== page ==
Why

Currently, managing T1D is relentless. It requires people to constantly balance insulin delivery against the amount of food eaten, the amount of exercise, and even the stress of the workplace or school. Few people, regardless of age, can focus on this balancing act every moment of the day. But technology can.


What

Artificial pancreas (AP) systems will be the most revolutionary advance in diabetes care since the discovery of insulin. Like the body’s pancreas, AP systems will react to rising blood-glucose levels by combining monitoring technology with insulin pumps to provide the right amount of insulin at the right time. Not only will AP systems result in much tighter control, lowering the risk of health complications later in life, they will also reduce the constant worry about blood-sugar levels and what must be done to manage them.


How

Back in 2006, JDRF launched the Artificial Pancreas Project. The goal of the project was simple but stunningly ambitious: use new technology and science to replicate, as closely as possible, the operation of a normal human pancreas.

When JDRF stepped in, little was happening in the field. But through a strategic approach of direct funding and collaborative ventures, dramatic advances using integrated smart technology to automate insulin management have already occurred—with more in development and being applied to real-world solutions.

Today, we’re drawing closer to seeing AP systems come to market and closer to our end goal of Type None. In late 2012, the FDA released final guidance for device makers to secure approval and commercialize the system. Outpatient trials of first-generation systems are already under way. You can see one person’s experience living with an AP system.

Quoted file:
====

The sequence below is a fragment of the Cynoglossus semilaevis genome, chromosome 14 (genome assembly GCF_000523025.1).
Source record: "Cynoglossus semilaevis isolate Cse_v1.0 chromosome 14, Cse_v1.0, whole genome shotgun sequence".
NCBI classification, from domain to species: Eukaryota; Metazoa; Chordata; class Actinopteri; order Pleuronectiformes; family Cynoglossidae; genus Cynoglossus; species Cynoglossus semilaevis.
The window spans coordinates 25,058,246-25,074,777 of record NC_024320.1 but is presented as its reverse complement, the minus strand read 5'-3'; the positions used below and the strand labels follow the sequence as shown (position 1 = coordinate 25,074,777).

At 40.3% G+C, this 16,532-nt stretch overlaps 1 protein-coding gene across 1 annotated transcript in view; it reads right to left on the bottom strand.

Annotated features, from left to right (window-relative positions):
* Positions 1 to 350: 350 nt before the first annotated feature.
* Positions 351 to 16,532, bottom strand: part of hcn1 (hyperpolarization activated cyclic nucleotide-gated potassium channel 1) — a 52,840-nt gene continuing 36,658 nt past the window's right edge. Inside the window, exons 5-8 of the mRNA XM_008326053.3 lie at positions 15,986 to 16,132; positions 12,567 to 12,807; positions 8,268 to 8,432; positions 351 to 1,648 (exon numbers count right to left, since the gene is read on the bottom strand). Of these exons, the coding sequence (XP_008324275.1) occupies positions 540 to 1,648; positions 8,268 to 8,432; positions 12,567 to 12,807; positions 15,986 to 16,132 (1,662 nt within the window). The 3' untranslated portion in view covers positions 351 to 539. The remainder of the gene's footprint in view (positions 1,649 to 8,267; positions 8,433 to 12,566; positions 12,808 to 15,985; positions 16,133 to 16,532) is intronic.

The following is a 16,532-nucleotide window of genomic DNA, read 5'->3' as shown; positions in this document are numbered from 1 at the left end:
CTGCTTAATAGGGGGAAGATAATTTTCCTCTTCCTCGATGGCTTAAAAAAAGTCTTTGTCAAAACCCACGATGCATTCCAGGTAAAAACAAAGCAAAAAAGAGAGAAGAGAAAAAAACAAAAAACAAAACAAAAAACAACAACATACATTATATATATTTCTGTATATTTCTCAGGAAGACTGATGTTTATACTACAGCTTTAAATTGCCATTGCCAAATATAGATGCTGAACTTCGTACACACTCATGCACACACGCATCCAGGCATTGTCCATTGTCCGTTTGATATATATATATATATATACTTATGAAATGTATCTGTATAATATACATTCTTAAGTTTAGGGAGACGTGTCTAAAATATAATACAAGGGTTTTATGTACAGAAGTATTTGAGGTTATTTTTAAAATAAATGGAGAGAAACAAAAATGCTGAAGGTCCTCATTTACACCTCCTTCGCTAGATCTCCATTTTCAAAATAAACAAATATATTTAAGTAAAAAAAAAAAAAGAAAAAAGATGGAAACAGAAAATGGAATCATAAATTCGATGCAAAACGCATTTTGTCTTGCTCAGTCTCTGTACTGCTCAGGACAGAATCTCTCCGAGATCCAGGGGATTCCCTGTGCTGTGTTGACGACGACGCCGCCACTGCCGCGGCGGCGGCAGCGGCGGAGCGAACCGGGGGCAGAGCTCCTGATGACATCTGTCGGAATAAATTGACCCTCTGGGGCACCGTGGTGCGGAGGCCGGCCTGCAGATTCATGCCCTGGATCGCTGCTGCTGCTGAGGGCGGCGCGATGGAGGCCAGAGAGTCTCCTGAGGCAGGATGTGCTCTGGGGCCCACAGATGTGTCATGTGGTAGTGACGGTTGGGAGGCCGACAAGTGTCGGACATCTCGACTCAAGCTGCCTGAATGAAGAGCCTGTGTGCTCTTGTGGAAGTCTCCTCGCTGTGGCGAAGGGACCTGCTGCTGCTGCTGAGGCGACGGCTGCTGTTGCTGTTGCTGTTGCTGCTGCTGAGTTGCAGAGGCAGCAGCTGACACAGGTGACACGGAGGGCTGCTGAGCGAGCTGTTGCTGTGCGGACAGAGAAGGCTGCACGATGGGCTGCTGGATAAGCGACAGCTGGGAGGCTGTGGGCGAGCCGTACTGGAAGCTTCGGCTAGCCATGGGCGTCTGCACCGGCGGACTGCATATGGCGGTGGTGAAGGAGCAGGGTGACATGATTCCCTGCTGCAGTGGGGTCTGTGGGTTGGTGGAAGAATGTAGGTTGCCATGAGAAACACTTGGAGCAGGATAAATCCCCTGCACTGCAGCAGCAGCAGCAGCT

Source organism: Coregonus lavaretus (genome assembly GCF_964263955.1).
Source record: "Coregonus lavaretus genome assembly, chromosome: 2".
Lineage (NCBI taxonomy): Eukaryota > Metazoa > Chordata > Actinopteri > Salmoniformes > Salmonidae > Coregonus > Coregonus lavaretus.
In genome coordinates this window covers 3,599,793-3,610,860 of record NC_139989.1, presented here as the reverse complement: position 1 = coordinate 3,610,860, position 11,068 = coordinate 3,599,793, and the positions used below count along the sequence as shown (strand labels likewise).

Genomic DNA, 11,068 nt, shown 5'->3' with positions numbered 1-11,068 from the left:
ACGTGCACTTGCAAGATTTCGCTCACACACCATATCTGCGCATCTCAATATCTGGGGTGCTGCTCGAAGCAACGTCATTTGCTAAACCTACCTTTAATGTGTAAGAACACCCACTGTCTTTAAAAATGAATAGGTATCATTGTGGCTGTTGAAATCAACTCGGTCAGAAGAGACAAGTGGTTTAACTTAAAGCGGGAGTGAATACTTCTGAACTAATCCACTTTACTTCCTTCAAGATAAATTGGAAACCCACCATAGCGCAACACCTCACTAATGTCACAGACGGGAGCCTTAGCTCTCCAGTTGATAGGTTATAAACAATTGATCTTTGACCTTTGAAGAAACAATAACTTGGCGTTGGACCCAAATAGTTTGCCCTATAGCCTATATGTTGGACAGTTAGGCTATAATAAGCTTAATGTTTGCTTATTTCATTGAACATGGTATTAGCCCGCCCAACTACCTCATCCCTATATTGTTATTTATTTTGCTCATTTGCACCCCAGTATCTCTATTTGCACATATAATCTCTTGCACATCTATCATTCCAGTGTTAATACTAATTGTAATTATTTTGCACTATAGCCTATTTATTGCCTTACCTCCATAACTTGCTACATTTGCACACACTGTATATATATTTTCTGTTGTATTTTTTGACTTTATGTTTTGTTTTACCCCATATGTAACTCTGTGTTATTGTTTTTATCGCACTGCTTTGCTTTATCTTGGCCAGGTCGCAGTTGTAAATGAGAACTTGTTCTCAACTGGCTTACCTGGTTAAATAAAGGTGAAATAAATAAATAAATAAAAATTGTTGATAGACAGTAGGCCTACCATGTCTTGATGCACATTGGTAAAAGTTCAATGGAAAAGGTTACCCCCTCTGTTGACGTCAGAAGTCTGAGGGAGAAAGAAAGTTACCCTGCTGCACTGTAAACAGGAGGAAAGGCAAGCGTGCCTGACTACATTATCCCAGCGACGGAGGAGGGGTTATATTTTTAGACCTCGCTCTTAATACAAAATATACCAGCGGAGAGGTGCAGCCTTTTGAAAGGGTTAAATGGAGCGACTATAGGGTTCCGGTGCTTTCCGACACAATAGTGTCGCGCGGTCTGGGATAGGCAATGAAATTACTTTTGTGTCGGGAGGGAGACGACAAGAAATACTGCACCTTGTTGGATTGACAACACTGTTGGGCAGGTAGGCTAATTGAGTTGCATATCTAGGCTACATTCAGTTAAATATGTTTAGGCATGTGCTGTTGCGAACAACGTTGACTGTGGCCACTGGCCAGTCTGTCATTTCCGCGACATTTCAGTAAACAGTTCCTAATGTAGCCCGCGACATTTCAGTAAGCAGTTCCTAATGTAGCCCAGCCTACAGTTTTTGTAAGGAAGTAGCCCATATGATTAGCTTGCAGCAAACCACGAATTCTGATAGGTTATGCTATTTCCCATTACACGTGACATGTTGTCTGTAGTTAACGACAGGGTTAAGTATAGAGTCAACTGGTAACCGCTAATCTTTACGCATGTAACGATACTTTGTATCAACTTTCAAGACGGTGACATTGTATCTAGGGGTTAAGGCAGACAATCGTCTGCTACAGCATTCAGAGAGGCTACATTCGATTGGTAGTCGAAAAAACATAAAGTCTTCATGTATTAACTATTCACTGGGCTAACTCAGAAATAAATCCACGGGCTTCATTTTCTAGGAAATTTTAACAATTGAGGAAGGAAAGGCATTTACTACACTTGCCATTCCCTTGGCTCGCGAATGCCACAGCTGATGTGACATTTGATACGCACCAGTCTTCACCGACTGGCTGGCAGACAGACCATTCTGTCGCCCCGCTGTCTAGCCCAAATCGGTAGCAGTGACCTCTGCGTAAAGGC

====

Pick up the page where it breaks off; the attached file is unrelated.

But as game changing as the initial AP systems will be, they’re only one milestone in our sights. And we need your support to further the advancements. It’s going to take tens of millions of dollars for JDRF to continue working on initiatives to advance AP systems, such as developing even faster-acting insulin and delivery to boost the overall performance of the AP system; improving blood-glucose sensing technology to achieve greater accuracy, ease of use, and more accurate control; and creating systems that add hormones such as amylin, glucagon, or leptin to allow for full automation and the most precise control imaginable.

All of these initiatives are bringing us closer to making an artificial pancreas that fully automates insulin dosing and achieving our ultimate goal of turning Type One into Type None.

Help turn Type One into Type None.

Availability for T1Ds:
Short term, extending into mid term with growing numbers participating in human testing.
Current Need:
$50 million
Anticipated 5-year need:
$85 million

Every dollar will help bring us closer to a world without T1D. Please consider a donation today.

Donate Now

Learn more

Want to know more about the artificial pancreas and get updates about this life-changing therapy? Download our white paper and stay informed.

White Paper